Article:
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Reviewed by:
  • Making Space for Indigenous Feminism
  • Jennifer Koshan
Joyce Green (ed.) Making Space for Indigenous Feminism. Winnipeg: Fernwood Publishing, 2007, 224 p.

Aboriginal women in Canada have debated the role of feminist theory in advancing their struggles for some time now, and Making Space for Indigenous Feminism reinvigorates this discussion. Edited by Joyce Green, this book contains a series of essays, stories, interviews, and poems from women around the world, most of whom belong to Indigenous groups. The book’s aim “is to stake out some discursive space and to provide evidence that, for some Aboriginal women, feminism has some theoretical and political utility” (p. 15). And the stakes are high: at the Aboriginal Feminism Symposium organized by Green in 2002, participants shared stories of having endured backlash from Aboriginal men and women for taking public stances in support of Aboriginal women’s interests, making the label “Aboriginal feminist” “fraught” (p. 16).6

Green defines feminism as “an ideology based on a political analysis that takes women’s experiences seriously” as well as a process “of organization and of action” (p. 20). She critiques the gap in feminist literature on issues relating to Aboriginal women and notes that, similarly, “Indigenous liberation theory . . . has not been attentive to the gendered ways in which colonial oppression and racism function for men and women, or to the inherent and adopted sexisms that some communities manifest” (p. 23). A subsequent chapter (Verna St. Denis, “Feminism Is for Everybody”) tackles the critiques by Aboriginal women of feminist theories. Interestingly, that literature does contain some concessions toward a limited utility for feminist theory,7 and other writing by Aboriginal women uses some of the language and tools of [End Page 134] feminist theory, particularly equality rights.8 However, Green’s point is a different one—that Aboriginal feminism itself has not been theorized in an explicit way. Green provides an emerging definition of Aboriginal feminism that merges the perspectives of feminism and anti-colonialism by raising “issues of colonialism, racism and sexism, and the unpleasant synergy between these three violations of human rights” (p. 23).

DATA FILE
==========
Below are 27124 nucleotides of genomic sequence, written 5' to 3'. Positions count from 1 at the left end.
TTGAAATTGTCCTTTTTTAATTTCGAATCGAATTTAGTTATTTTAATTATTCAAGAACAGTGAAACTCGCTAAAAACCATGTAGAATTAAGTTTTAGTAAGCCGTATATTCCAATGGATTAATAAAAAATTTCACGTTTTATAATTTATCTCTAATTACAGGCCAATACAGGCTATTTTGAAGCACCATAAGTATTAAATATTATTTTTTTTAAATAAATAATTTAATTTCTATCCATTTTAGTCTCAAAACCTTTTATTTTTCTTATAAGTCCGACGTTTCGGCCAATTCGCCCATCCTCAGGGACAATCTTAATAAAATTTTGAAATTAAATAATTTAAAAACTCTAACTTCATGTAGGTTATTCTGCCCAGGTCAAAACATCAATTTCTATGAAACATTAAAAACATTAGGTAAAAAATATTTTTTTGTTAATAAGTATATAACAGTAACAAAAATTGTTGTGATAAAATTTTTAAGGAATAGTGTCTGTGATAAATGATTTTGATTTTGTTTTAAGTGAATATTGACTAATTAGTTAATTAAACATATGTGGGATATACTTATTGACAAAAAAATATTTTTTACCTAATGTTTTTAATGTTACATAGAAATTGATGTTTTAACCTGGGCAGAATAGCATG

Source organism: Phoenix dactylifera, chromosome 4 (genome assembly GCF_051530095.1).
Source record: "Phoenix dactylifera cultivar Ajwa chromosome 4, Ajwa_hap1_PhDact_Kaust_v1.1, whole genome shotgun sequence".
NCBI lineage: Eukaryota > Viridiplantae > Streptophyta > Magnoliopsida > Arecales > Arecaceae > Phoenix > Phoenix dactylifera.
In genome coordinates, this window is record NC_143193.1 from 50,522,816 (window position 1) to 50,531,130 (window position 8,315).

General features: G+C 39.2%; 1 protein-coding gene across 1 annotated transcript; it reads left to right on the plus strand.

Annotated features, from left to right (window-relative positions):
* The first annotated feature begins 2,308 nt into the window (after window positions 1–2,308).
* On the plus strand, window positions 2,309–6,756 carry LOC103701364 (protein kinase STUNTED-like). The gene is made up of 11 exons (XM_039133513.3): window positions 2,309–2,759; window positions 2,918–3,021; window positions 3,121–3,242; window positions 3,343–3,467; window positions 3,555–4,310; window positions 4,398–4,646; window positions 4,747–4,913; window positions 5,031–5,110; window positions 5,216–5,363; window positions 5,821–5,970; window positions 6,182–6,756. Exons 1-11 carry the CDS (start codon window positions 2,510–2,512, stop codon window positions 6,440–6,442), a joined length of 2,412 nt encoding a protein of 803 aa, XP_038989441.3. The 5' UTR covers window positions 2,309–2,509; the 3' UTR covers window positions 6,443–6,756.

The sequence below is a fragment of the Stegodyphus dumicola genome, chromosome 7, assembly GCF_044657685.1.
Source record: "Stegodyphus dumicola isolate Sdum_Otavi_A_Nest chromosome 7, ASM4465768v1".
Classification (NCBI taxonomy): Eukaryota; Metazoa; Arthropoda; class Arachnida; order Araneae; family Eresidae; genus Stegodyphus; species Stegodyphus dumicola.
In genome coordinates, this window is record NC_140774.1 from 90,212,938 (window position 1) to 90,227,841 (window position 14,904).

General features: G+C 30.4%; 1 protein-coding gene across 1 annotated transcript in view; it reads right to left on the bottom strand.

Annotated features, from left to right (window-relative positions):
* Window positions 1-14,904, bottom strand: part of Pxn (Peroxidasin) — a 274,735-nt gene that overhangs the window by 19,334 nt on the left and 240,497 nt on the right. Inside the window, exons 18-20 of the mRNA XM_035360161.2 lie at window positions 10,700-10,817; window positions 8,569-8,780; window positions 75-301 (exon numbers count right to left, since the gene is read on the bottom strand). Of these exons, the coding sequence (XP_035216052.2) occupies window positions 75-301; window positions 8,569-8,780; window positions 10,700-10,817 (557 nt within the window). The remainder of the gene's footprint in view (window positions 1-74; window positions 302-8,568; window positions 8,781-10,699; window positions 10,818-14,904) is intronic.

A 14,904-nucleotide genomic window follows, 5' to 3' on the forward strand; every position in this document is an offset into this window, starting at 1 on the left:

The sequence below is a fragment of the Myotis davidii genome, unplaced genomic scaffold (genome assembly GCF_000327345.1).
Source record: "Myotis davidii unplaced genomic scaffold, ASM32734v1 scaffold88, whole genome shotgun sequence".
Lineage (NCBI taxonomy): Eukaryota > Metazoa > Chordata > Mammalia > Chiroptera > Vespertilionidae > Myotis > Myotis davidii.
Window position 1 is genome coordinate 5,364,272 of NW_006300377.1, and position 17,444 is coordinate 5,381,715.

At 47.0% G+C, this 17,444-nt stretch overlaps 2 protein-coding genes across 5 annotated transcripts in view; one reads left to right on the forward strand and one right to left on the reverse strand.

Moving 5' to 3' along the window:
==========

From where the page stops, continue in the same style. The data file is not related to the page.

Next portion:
Other chapters confirm some Indigenous women’s scepticism toward feminism. For example, Verna St. Denis reveals that she originally rejected feminism for its erasure of differences amongst women, although her engagement with the work of feminists of colour caused her to rethink her stance (p. 33). St. Denis now supports the possibilities of feminism for “nuanced and complex . . . analyses,” and responds here to the arguments made by some Aboriginal women that feminism is essentialist, acultural, colonialist, and overly reliant on liberalism (p. 43). At the same time, St. Denis notes that non-Aboriginal feminists still have work to do in theorizing and practising decolonization (pp. 47–48), and other contributors to this collection continue to resist the label “feminist.”9 Nevertheless, several authors advocate feminist approaches to achieving social justice for Indigenous persons and peoples, and detail the contributions that Indigenous women have made to feminist theory and politics.10

In a manner consistent with the work of non-Aboriginal feminists and Indigenous legal scholars, the contributors adopt a range of theoretical positions, although this is not always explicit. Several authors draw on postcolonial and anti-imperialist theories in their chapters.11 Others cite the work of critical race scholars, in particular critical race feminists, as influential.12 Post-structuralist feminism13 and eco-feminism14 are also relied on, and many authors advocate the avoidance of analyses that essentialize or romanticize Aboriginal women.15 The diversity of perspectives makes this collection a rich one, and further responds to the critiques outlined by St. Denis. [End Page 135]

There are several recurring themes in the book, many of which relate to matters (un)regulated by law.16 Some authors write about the impact of violence against women and note the internalization of patriarchal colonial attitudes toward Indigenous women.17 Family issues are also canvassed, including conceptions of motherhood and other traditional and contemporary roles of Indigenous women as well as child-welfare concerns.18 Several chapters examine questions of political power, self-determination, and sovereignty for Indigenous women.19 While many of these are areas of concern for both Aboriginal...


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pp. 134-136
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